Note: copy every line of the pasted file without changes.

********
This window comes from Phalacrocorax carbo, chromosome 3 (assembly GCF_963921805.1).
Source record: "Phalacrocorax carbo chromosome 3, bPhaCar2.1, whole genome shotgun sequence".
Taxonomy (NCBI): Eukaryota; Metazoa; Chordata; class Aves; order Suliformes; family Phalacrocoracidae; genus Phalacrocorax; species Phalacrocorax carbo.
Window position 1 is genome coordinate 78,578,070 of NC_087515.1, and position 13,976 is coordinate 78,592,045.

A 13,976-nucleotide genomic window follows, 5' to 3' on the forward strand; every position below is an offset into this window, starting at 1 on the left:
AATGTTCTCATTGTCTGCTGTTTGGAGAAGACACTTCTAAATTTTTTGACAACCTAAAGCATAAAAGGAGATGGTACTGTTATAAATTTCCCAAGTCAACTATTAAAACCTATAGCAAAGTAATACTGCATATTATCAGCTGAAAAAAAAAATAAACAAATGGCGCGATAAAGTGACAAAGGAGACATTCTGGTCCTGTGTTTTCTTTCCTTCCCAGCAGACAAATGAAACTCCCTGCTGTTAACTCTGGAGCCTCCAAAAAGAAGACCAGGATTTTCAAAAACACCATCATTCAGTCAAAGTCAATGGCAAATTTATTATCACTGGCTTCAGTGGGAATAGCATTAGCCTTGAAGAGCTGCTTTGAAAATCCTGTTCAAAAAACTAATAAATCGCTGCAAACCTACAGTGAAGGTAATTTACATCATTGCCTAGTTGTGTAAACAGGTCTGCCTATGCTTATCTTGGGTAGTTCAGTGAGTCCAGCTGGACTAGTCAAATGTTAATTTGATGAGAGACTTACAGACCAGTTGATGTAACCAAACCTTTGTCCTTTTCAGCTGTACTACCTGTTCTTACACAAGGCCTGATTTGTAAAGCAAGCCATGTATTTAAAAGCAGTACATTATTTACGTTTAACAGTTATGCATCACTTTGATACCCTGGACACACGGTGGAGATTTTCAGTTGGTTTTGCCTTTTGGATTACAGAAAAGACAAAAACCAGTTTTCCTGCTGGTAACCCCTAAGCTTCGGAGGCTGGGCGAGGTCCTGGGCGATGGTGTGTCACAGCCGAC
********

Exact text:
This window comes from Phalacrocorax carbo, chromosome 3 (assembly GCF_963921805.1).
Source record: "Phalacrocorax carbo chromosome 3, bPhaCar2.1, whole genome shotgun sequence".
Taxonomy (NCBI): Eukaryota; Metazoa; Chordata; class Aves; order Suliformes; family Phalacrocoracidae; genus Phalacrocorax; species Phalacrocorax carbo.
Window position 1 is genome coordinate 78,578,070 of NC_087515.1, and position 13,976 is coordinate 78,592,045.

A 13,976-nucleotide genomic window follows, 5' to 3' on the forward strand; every position below is an offset into this window, starting at 1 on the left:
AATGTTCTCATTGTCTGCTGTTTGGAGAAGACACTTCTAAATTTTTTGACAACCTAAAGCATAAAAGGAGATGGTACTGTTATAAATTTCCCAAGTCAACTATTAAAACCTATAGCAAAGTAATACTGCATATTATCAGCTGAAAAAAAAAATAAACAAATGGCGCGATAAAGTGACAAAGGAGACATTCTGGTCCTGTGTTTTCTTTCCTTCCCAGCAGACAAATGAAACTCCCTGCTGTTAACTCTGGAGCCTCCAAAAAGAAGACCAGGATTTTCAAAAACACCATCATTCAGTCAAAGTCAATGGCAAATTTATTATCACTGGCTTCAGTGGGAATAGCATTAGCCTTGAAGAGCTGCTTTGAAAATCCTGTTCAAAAAACTAATAAATCGCTGCAAACCTACAGTGAAGGTAATTTACATCATTGCCTAGTTGTGTAAACAGGTCTGCCTATGCTTATCTTGGGTAGTTCAGTGAGTCCAGCTGGACTAGTCAAATGTTAATTTGATGAGAGACTTACAGACCAGTTGATGTAACCAAACCTTTGTCCTTTTCAGCTGTACTACCTGTTCTTACACAAGGCCTGATTTGTAAAGCAAGCCATGTATTTAAAAGCAGTACATTATTTACGTTTAACAGTTATGCATCACTTTGATACCCTGGACACACGGTGGAGATTTTCAGTTGGTTTTGCCTTTTGGATTACAGAAAAGACAAAAACCAGTTTTCCTGCTGGTAACCCCTAAGCTTCGGAGGCTGGGCGAGGTCCTGGGCGATGGTGTGTCACAGCCGAC